Facial hair

Facial hair is hair grown on the face, usually on the chin, cheeks, and upper lip region. It is typically a secondary sex characteristic of human males. Men typically start developing facial hair in the later years of puberty or adolescence, between seventeen and twenty years of age, and most do not finish developing a full adult beard until their early twenties or later.[1] This varies, as boys may first develop facial hair between fourteen and sixteen years of age, and boys as young as eleven have been known to develop facial hair. Women are also capable of developing facial hair, especially after menopause, though typically significantly less than men. Men may style their facial hair into beards, moustaches, goatees or sideburns; many others completely shave their facial hair and this is referred to as being "clean-shaven". The term whiskers, when used to refer to human facial hair, indicates the hair on the chin and cheeks.[2]

A Hindu Sadhu with a full beard and moustache from Varanasi, India.

In male adolescence

Abraham Lincoln is said to have grown his beard on the recommendation of the eleven-year-old Grace Bedell.[3]

The moustache forms its own stage in the development of facial hair in adolescent males.[4] Facial hair in males does not always appear in a specific order during puberty and varies among some individuals but may follow this process:

  • During puberty, the first facial hair to appear tends to grow at the corners of the upper lip (age 11–15).
  • It then spreads to form a moustache over the entire upper lip (age 16–17).
  • This is followed by the appearance of hair on the upper part of the cheeks and the area under the lower lip (age 16–18).
  • It eventually spreads to the sides and lower border of the chin and the rest of the lower face to form a full beard (age 17–21).[5]
  • Although this order is commonly seen, it can vary widely, with some facial hair starting from the chin and up towards the sideburns.
  • As with most human biological processes, this specific order may vary among some individuals depending on one's genetic heritage or environment.


Depending on the periods and countries, facial hair was prohibited in the army or, on the contrary, an integral part of the uniform.

In religions

Many religious male figures are recorded to have had facial hair; for example, numerous prophets mentioned in the Abrahamic religions (Judaism, Christianity and Islam) were known to grow beards. Other religions, such as Sikhism, mandate growing beards. Amish men grow beards after marriage, but continue to shave their moustaches in order to avoid historical associations with military facial hair due to their pacifistic beliefs.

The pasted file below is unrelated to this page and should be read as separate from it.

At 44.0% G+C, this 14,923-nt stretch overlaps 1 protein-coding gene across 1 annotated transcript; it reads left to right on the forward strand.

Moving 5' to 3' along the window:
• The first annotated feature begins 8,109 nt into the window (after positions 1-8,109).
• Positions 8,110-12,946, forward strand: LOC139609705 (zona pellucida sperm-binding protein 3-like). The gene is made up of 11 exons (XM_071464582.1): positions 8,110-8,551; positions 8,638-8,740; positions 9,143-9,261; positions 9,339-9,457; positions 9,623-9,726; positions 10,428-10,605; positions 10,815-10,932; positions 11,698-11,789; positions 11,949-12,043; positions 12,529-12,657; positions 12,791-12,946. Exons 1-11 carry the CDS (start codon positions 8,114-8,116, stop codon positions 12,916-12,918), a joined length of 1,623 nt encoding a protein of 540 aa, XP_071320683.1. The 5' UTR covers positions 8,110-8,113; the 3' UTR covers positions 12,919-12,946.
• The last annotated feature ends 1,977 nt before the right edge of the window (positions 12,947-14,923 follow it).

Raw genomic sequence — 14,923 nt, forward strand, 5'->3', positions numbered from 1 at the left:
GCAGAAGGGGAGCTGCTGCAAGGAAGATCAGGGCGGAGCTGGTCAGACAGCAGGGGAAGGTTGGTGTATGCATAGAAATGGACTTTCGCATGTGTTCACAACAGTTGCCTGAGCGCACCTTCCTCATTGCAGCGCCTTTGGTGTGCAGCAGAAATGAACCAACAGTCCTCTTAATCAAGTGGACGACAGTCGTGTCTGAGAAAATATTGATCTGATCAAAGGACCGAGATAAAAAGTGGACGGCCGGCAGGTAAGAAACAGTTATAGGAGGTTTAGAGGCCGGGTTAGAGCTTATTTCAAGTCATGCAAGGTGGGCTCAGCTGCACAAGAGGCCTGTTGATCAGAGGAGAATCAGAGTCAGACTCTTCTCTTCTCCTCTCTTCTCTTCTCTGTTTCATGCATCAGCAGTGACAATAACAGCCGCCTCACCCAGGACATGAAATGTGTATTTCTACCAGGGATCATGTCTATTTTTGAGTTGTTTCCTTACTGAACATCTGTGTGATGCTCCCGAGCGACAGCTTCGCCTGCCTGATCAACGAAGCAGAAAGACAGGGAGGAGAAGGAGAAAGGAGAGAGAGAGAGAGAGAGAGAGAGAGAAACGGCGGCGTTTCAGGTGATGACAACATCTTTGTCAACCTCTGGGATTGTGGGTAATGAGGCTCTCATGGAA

On women

Women typically have little hair on the face, apart from eyebrows and the vellus hair that covers most of the body. However, in some cases, women have noticeable facial hair growth, most commonly after menopause. Excessive hairiness (especially facially) is known as hirsutism and is usually an indication of atypical hormonal variation. Many women depilate facial hair that appears, as considerable social stigma is associated with facial hair on women, and freak shows and circuses have historically displayed bearded women. Many women globally choose to totally remove their facial hair by professional laser treatment.

Styles of facial hair

  • Top to bottom from left to right: Stubble (1)
  • Moustache (2)
  • Goatee (3)
  • French cut (4)
  • Mutton chops (5)
  • "Friendly" muttonchops (6)
  • Van Dyke (7)
  • Full beard (8)

In great apes

Great apes such as orangutan males seem to have facial hair as well. In chimpanzees and bonobos, facial and body hair become sparser in adulthood due to the aging process, which is in stark contrast to humans, whose facial and body hair become stronger. Because infant great apes have thicker "facial" (as well as body) hair than their older counterparts, it is not androgenic but part of the fur complex. The sensitivity to androgens seems to have been acquired by humans on the gene KRT37 relatively recently.

See also


  1. "The No-Hair Scare". PBS. Archived from the original on 2009-02-05. Retrieved 2009-02-20.
  2. "whiskers". Retrieved 11 March 2017.
  3. "Abraham Lincoln's Letter to Grace Bedell". www.abrahamlincolnonline.org. Retrieved 2016-10-05.
  4. "Adolescent Reproductive Health" (PDF). UNESCO Regional Training Seminar on Guidance and Counselling. 2002-06-01.
  5. "Puberty -- Changes for Males". pamf.org. Retrieved 2009-02-20.

Further reading

  • Jack Passion, The Facial Hair Handbook, Jack Passion, LLC; First edition (May 19, 2009). ISBN 978-0-87975-551-5.

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